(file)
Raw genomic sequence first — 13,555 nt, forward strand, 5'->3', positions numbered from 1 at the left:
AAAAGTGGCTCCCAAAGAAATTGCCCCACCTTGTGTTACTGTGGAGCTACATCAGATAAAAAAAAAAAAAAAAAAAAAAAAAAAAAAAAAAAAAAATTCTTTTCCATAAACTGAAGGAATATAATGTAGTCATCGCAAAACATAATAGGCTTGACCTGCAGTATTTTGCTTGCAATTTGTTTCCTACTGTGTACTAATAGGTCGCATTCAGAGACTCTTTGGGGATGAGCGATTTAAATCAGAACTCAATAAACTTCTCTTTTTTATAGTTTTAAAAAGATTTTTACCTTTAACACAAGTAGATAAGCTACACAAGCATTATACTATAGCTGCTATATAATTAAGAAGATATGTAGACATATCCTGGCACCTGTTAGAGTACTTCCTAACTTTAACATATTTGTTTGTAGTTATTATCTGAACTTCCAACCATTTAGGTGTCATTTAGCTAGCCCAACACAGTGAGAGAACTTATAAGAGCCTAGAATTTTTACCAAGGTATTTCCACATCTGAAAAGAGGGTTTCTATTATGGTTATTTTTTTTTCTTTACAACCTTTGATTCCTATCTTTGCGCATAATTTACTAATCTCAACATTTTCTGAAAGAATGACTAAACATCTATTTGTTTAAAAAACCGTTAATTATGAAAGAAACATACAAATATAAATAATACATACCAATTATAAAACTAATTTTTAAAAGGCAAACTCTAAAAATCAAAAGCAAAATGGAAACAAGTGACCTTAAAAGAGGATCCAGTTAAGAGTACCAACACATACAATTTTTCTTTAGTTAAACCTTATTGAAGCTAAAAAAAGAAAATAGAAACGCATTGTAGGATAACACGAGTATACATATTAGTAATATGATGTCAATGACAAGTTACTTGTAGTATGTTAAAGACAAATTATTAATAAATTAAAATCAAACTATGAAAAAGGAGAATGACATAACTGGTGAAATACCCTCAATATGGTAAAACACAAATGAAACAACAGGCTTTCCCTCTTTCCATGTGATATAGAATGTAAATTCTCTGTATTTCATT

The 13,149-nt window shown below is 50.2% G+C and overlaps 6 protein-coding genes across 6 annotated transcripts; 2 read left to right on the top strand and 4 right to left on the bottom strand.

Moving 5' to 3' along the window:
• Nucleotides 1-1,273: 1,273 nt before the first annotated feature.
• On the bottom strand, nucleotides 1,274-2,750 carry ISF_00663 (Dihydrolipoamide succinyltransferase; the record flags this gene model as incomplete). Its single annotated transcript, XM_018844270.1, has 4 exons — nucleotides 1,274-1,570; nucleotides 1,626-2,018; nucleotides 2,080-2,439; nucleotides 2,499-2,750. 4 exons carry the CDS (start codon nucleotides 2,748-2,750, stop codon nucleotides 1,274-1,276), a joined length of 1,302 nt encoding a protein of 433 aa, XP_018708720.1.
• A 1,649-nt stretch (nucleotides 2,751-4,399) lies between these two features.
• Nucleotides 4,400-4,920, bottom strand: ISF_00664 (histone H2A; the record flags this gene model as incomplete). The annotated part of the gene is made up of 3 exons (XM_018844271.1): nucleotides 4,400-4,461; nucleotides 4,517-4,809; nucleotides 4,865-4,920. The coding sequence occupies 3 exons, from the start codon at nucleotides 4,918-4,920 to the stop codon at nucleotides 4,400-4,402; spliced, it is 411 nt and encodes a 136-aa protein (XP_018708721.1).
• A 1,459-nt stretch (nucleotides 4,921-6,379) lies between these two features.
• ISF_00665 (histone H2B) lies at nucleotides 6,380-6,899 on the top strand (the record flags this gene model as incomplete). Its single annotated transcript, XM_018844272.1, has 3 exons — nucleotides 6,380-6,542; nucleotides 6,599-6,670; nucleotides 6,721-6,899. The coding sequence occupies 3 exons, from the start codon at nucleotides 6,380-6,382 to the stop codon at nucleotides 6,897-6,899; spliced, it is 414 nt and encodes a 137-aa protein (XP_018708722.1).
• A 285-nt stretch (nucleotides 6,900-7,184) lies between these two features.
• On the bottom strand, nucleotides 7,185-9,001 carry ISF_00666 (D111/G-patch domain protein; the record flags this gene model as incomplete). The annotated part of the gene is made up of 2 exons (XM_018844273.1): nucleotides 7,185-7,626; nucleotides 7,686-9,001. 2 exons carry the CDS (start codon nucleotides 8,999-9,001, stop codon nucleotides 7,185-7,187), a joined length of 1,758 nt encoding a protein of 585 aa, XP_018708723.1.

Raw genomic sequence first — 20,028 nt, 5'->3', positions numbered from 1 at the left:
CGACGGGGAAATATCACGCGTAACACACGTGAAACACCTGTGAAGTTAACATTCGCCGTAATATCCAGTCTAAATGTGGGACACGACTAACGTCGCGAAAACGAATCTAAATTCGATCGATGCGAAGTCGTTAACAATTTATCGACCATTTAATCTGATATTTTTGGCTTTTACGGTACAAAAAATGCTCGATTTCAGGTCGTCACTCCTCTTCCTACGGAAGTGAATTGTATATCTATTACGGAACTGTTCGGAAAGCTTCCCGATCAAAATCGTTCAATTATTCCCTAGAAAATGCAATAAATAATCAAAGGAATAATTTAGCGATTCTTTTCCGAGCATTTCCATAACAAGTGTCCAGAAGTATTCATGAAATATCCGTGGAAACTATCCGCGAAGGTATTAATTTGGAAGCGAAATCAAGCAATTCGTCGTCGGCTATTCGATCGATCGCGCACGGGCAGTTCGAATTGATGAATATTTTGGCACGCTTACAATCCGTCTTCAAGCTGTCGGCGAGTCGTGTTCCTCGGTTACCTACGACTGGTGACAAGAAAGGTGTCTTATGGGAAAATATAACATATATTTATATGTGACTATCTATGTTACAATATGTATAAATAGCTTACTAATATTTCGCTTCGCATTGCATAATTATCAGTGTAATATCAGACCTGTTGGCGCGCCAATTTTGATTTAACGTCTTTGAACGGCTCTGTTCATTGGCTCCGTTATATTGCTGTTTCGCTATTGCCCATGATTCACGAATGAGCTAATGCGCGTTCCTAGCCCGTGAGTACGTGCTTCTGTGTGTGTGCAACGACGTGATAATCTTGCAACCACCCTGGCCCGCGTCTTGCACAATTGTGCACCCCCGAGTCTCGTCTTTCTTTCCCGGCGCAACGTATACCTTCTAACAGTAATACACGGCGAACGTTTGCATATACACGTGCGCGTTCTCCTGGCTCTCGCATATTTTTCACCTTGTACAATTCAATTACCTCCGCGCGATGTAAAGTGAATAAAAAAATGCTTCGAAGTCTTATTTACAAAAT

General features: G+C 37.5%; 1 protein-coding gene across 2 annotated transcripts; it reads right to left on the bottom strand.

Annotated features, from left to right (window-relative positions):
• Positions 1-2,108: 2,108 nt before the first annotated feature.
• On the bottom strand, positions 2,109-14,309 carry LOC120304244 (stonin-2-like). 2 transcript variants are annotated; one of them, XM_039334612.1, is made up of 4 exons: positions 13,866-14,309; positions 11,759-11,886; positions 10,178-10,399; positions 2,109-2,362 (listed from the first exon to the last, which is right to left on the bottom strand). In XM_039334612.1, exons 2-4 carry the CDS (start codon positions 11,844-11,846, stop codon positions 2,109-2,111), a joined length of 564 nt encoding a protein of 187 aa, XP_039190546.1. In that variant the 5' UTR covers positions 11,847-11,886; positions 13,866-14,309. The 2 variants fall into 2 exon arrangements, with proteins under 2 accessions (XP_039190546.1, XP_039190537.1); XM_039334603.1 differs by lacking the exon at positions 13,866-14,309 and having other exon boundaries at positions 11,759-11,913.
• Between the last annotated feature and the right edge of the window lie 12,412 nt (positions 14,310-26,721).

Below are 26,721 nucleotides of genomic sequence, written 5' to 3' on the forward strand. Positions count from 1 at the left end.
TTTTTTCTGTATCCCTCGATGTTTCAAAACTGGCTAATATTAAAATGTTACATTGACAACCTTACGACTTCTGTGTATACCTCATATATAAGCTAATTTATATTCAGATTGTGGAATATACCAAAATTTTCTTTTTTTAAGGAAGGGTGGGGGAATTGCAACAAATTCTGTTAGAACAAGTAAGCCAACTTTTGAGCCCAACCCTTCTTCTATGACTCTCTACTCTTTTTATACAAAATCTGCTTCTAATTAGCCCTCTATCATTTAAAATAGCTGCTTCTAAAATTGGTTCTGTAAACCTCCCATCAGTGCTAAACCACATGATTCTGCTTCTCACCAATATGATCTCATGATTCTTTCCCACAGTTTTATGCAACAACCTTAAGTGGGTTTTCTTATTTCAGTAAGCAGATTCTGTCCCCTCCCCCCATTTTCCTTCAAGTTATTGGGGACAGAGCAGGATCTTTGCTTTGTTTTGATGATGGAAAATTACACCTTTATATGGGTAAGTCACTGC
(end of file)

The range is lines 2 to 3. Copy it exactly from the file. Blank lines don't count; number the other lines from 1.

AAAAGTGGCTCCCAAAGAAATTGCCCCACCTTGTGTTACTGTGGAGCTACATCAGATAAAAAAAAAAAAAAAAAAAAAAAAAAAAAAAAAAAAAAATTCTTTTCCATAAACTGAAGGAATATAATGTAGTCATCGCAAAACATAATAGGCTTGACCTGCAGTATTTTGCTTGCAATTTGTTTCCTACTGTGTACTAATAGGTCGCATTCAGAGACTCTTTGGGGATGAGCGATTTAAATCAGAACTCAATAAACTTCTCTTTTTTATAGTTTTAAAAAGATTTTTACCTTTAACACAAGTAGATAAGCTACACAAGCATTATACTATAGCTGCTATATAATTAAGAAGATATGTAGACATATCCTGGCACCTGTTAGAGTACTTCCTAACTTTAACATATTTGTTTGTAGTTATTATCTGAACTTCCAACCATTTAGGTGTCATTTAGCTAGCCCAACACAGTGAGAGAACTTATAAGAGCCTAGAATTTTTACCAAGGTATTTCCACATCTGAAAAGAGGGTTTCTATTATGGTTATTTTTTTTTCTTTACAACCTTTGATTCCTATCTTTGCGCATAATTTACTAATCTCAACATTTTCTGAAAGAATGACTAAACATCTATTTGTTTAAAAAACCGTTAATTATGAAAGAAACATACAAATATAAATAATACATACCAATTATAAAACTAATTTTTAAAAGGCAAACTCTAAAAATCAAAAGCAAAATGGAAACAAGTGACCTTAAAAGAGGATCCAGTTAAGAGTACCAACACATACAATTTTTCTTTAGTTAAACCTTATTGAAGCTAAAAAAAGAAAATAGAAACGCATTGTAGGATAACACGAGTATACATATTAGTAATATGATGTCAATGACAAGTTACTTGTAGTATGTTAAAGACAAATTATTAATAAATTAAAATCAAACTATGAAAAAGGAGAATGACATAACTGGTGAAATACCCTCAATATGGTAAAACACAAATGAAACAACAGGCTTTCCCTCTTTCCATGTGATATAGAATGTAAATTCTCTGTATTTCATT

The 13,149-nt window shown below is 50.2% G+C and overlaps 6 protein-coding genes across 6 annotated transcripts; 2 read left to right on the top strand and 4 right to left on the bottom strand.